The half-hour follows several characters in working-class Marseille, the country's second-largest city. It's the first blockbuster soap opera to hit the French small screen in decades. While French viewers traditionally preferred the 90-minute format later in the evening, in the primetime 8:50 p.m. slot, audiences are responding to the shorter, 26-minute nightly format.

"Sweet" focuses on everyday life in a very unglamorous French province that touches upon a growing trend in Gaul, namely that French TV producers are unafraid to show their country from an unflattering angle.

But since French national TV went completely ad-free in January, it will need to bring in revenue from its non-broadcasting ventures, namely its Web sites, DVD sales, downloadable VOD reairings, mail order clothing, comic books, house products, an official store devoted to the show in Marseille and even "Sweet" tours in Marseille.

Produced by Gallic shingle Telfrance, the show has an annual budget of $40 million. "Sweet" also makes money from cross-border sales to Belgium, Georgia, Bosnia, Serbia, Tunisia, Finland and Italy, but the Marseille-centric format has yet to be sold to international territories for local remakes.

-- Rebecca Leffler


Italy

A cross between a high-stakes talent show and "Big Brother," "Amici di Maria de Filippi" is one of the most-popular programs on Mediaset. The show involves a group of 20 youngsters between the ages of 18 and 25 who live together, receive mentoring and compete to become singers, dancers or actors. In this year's ninth edition, the winner takes home a $430,000 prize and is given a one-year contract working for Mediaset.

The marketing of the program takes full advantage of all the Mediaset synergies: the most-popular talents appear on other Mediaset shows, and the top musical numbers are made into a best-selling CD that features liner notes written by such established figures as pop-opera singer Andrea Bocelli or Neapolitan crooner Gigi D'Alessio. This year's edition also will be made into a game for Nintendo's Wii and DS.

-- Eric Lyman


Scandinavia

Sweden's Yellow Bird Films has sidestepped the biggest obstacle for high-end TV drama in Scandinavia -- the tiny local audience -- by creating a production and franchising model for its hit crime series "Wallander."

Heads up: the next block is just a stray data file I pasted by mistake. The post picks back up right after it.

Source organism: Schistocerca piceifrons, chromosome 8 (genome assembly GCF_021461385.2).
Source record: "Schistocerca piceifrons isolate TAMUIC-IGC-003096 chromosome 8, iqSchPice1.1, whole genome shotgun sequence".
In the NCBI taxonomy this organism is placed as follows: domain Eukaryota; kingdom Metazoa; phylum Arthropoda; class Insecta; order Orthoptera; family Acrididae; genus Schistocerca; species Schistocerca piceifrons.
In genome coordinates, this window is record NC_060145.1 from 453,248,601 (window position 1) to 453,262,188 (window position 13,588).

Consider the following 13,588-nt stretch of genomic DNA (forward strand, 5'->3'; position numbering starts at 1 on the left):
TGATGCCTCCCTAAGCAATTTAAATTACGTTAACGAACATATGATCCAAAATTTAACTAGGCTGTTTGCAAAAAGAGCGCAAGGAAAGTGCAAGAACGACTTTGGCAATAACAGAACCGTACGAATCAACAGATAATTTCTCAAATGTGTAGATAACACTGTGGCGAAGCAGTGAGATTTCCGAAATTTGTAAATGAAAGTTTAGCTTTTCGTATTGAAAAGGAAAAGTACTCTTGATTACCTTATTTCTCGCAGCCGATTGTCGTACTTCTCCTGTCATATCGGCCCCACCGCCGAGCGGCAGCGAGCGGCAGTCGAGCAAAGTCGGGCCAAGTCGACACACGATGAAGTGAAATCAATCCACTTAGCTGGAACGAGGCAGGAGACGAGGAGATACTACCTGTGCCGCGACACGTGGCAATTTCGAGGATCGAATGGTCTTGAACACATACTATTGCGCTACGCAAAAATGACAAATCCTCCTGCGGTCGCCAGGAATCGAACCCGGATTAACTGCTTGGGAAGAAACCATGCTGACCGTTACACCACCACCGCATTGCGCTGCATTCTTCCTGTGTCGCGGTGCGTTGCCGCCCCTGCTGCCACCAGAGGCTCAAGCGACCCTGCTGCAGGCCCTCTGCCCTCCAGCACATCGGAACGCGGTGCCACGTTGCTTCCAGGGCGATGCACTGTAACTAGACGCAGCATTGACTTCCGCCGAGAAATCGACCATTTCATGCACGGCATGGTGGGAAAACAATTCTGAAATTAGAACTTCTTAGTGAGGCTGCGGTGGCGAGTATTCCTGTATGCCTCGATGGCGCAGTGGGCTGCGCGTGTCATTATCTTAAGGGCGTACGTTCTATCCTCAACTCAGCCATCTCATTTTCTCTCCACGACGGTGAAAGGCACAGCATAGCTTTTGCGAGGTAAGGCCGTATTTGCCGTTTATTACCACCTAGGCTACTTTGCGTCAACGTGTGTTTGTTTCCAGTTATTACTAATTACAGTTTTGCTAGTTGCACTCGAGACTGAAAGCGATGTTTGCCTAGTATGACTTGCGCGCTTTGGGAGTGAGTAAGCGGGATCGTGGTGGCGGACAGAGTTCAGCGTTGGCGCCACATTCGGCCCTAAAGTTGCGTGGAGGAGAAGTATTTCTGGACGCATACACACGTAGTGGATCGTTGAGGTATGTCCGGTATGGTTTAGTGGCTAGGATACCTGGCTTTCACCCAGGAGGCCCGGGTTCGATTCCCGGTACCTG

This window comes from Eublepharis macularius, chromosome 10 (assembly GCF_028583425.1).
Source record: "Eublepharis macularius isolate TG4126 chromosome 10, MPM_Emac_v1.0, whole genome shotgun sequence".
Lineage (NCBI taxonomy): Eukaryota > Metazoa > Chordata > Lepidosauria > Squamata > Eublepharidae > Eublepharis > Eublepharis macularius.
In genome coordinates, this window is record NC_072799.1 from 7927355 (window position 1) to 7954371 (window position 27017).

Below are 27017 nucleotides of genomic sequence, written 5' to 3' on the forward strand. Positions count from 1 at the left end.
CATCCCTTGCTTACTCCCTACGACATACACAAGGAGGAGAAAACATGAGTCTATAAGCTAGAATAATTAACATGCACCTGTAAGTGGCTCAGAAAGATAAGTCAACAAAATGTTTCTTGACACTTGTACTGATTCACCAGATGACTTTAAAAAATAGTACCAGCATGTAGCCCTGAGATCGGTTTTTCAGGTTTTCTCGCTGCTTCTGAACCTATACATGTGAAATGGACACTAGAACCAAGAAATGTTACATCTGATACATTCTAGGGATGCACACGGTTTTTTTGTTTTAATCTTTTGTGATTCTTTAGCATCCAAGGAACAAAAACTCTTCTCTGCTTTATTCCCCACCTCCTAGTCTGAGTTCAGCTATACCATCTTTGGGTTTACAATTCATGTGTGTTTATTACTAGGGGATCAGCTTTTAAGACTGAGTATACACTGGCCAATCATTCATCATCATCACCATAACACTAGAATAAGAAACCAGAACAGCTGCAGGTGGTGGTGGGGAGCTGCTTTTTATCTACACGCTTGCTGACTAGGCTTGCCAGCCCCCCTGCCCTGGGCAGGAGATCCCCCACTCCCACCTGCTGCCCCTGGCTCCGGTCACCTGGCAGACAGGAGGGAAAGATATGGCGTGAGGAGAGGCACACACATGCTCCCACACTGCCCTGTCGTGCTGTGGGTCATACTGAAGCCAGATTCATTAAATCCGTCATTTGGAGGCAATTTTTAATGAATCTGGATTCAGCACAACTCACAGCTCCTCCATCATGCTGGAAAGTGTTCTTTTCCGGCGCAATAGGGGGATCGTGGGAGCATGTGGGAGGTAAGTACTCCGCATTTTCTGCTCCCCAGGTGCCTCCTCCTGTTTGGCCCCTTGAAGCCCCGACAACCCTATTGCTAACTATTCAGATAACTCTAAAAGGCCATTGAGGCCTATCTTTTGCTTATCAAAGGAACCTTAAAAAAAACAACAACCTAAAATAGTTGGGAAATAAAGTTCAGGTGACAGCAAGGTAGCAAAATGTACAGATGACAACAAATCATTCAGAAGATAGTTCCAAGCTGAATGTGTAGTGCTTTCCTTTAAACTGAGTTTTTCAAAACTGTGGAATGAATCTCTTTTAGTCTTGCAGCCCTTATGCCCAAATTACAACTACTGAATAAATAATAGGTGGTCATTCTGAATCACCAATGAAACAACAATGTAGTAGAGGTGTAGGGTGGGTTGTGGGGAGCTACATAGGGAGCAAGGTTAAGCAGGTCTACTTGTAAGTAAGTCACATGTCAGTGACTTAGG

The new 13-episode season, based on the novels by Henning Mankell, will cost $28 million, or about $3 for each of Sweden's 9 million residents. To finance it, Yellow Bird has brought on partners from Germany (ARD) and France (Canal Plus) and has produced the season premiere as a feature-length film for theatrical and DVD distribution ahead of broadcast.

Yellow Bird has gone further, franchising Mankell's story lines and co-producing such local-language versions as the BBC's BAFTA-winning adaptation starring Kenneth Branagh (which pulled in

6 million viewers a show) and a series of TV movies based on Mankell's books which Bavaria and ARD are backing and which Yellow Bird's new Munich production office will co-produce. A French-language take on dour Stockholm detective Kurt Wallander is in the works.

The setup allows Yellow Bird to pick up license fees from various national broadcasters as well as taking a cut of back-end DVD revenue. It also has a healthy sideline in merchandising -- mainly series-branded novels and audiobooks.

Far from cannibalizing its original show, the spinoffs have fed the Euro appetite for Wallander and Mankell. The BBC's "Wallander" took an impressive 15% market share on ARD, in part thanks to the success of the original Swedish show on fellow pubcaster ZDF.

-- Scott Roxborough


Russia

Back in 2003, the creators of the Russian cartoon series "Smeshariki" chose an unlikely premise: unlike the conventional good vs. evil format of most kids' shows, each of "Smeshariki's" main characters is unambiguously a goody.

Aimed at 3- to 8-year-old kids and spiked with humor, the series focuses less on confrontation than unexpected situations, with stylized round animals intended to be easy to draw for children.

The quirky approach proved a success. With an original investment of $1 million and Flash animation as the technological choice, the first six-minute episodes became a hit on the country's Channel 1 in summer 2004.

Revenue from the "Smeshariki" brand -- including books and merchandising of the characters -- stood at $170 million in 2008, up from $100 million a year before, but the company won't disclose its profits.

It has been licensed to a dozen countries, airing on the CW under the title "GoGoRiki" in the U.S and in Germany, where it was launched as "Kikoriki" on channel KI.KA.

-- Vladimir Kozlov